I don't know why I picked up Anthony Bourdain's Kitchen Confidential (it was probably reviewed on NPR) but I devoured that book a few years ago. Apart from a slam against Baltimore's Club Charles, the mix of restaurant tips and tell-all autobiography told with Bourdain's distinct, cynical tone enchanted me.
I don't know why it took me so long to tune in to the Travel Channel's "No Reservations" but I only started watching it in the last few weeks. So far I've caught about twenty episodes and have thoroughly enjoyed every one of them. The concept of the show is simple; Bourdain visits a locale, tries the local cuisine, and usually engages in some humiliating activities. The mix of adventurous food, travel, and Bourdain's distinct, cynical tone has made "No Reservations" my new favorite show.
Please don't confuse Anthony Bourdain with Andrew Zimmern. Often sandwiched between two tasty episodes of "No Reservations," the Travel Channel's "Bizarre Foods" is a little bit like a freak show with host Andrew Zimmern trying the strangest (and often most unappetizing) foods as possible. This seems like a hamhanded attempt to duplicate Bourdain's success as the author often indulges in seemingly "bizarre" dishes during his travels.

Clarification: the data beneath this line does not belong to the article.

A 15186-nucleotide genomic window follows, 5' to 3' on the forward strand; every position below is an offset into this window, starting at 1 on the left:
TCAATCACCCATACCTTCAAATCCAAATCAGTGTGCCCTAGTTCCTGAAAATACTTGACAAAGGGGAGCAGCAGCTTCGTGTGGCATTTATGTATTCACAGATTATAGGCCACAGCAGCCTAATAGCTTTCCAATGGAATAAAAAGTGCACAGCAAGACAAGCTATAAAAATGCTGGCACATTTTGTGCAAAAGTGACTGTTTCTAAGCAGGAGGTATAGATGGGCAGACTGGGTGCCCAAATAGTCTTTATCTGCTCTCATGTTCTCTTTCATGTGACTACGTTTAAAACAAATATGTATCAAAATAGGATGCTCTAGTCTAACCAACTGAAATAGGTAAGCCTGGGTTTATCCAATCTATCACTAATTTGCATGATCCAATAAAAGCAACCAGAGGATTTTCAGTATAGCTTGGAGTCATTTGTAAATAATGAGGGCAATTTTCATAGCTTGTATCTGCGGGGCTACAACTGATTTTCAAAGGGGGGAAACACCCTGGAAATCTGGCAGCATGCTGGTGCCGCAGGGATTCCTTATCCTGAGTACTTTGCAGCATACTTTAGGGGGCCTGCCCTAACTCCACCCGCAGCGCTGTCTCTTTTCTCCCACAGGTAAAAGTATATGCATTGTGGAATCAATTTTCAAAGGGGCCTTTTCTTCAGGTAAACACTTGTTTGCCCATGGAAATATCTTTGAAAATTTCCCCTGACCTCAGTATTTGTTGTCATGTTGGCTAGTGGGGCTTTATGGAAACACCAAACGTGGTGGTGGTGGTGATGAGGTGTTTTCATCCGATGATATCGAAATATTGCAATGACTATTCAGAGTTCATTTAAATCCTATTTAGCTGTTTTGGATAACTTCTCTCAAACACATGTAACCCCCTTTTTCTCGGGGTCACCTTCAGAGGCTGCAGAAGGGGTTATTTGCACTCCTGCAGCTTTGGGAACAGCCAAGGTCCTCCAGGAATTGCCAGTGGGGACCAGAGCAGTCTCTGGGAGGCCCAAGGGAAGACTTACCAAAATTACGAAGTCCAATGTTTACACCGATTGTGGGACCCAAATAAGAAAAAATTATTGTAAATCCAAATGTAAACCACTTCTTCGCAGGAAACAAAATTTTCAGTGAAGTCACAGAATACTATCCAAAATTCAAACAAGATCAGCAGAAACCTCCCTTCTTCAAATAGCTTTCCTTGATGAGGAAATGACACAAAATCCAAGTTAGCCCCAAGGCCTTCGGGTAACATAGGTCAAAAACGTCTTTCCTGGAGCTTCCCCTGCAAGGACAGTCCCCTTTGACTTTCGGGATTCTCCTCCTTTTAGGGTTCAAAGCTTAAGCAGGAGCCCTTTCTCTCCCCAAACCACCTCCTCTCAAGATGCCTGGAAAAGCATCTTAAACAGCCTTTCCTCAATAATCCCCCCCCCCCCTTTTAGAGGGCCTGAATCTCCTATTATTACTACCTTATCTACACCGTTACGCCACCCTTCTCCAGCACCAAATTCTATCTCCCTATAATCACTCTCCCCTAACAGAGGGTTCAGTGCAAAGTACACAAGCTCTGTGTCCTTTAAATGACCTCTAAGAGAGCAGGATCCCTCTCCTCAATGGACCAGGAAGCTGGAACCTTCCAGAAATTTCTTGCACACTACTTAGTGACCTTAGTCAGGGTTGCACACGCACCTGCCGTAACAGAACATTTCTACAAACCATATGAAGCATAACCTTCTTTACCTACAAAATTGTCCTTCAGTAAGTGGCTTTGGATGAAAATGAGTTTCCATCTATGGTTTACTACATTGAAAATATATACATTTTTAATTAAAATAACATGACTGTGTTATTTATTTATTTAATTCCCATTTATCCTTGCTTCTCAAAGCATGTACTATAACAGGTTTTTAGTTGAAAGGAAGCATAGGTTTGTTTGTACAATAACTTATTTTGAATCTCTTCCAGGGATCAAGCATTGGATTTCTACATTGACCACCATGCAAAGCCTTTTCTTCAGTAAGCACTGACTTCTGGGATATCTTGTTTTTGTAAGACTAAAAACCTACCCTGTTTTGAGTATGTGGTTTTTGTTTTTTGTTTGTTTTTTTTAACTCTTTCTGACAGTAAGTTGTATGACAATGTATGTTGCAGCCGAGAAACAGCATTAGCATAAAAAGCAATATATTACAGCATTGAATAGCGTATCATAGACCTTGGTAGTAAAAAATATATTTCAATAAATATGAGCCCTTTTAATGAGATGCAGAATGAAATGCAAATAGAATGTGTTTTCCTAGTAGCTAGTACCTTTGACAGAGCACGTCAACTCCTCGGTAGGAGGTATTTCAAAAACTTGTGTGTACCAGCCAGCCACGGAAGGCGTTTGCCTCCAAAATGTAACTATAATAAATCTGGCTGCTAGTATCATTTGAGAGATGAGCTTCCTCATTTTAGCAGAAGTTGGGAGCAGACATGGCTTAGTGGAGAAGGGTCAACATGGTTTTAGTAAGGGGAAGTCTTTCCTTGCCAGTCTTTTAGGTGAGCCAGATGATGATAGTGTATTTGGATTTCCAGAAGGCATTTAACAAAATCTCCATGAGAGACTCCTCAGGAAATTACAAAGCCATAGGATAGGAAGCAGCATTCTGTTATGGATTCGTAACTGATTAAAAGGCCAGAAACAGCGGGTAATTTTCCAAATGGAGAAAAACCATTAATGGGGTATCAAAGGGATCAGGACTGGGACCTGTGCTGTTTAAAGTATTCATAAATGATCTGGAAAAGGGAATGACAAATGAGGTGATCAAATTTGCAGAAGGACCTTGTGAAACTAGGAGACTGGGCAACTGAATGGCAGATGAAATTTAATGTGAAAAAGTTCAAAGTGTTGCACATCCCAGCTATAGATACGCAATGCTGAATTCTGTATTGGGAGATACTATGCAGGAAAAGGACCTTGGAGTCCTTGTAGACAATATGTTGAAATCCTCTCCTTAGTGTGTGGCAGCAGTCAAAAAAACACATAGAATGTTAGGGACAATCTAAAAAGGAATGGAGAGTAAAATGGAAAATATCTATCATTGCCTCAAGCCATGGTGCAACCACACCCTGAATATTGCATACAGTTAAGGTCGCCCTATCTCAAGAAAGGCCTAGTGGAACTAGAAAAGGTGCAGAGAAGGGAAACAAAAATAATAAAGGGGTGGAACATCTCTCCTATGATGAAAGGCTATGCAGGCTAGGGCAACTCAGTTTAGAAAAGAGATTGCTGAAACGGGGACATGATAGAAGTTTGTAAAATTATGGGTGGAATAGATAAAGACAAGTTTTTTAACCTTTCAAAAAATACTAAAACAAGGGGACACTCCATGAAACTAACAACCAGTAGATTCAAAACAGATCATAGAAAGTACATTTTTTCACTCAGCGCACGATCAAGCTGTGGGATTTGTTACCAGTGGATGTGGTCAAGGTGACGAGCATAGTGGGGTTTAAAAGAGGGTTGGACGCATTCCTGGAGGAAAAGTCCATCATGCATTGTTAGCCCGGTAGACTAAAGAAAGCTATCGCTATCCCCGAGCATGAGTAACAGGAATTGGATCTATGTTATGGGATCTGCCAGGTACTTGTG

Bourdain doesn't go out of his way for weird wonders but never exhibits problems with them. The few times I've watched Zimmern, he's tried and failed to eat stinky tofu (no, that's really the name of it) and durian. Meanwhile, I've seen Bourdain feasting on durian. Sure, no one would go near him while he ate the stinky fruit, but he's definitely not shy about trying unusual cuisine.
If you haven't checked out "No Reservations" or "Kitchen Confidential" (the book, not the TV sitcom of the same name), I suggest you change your ways.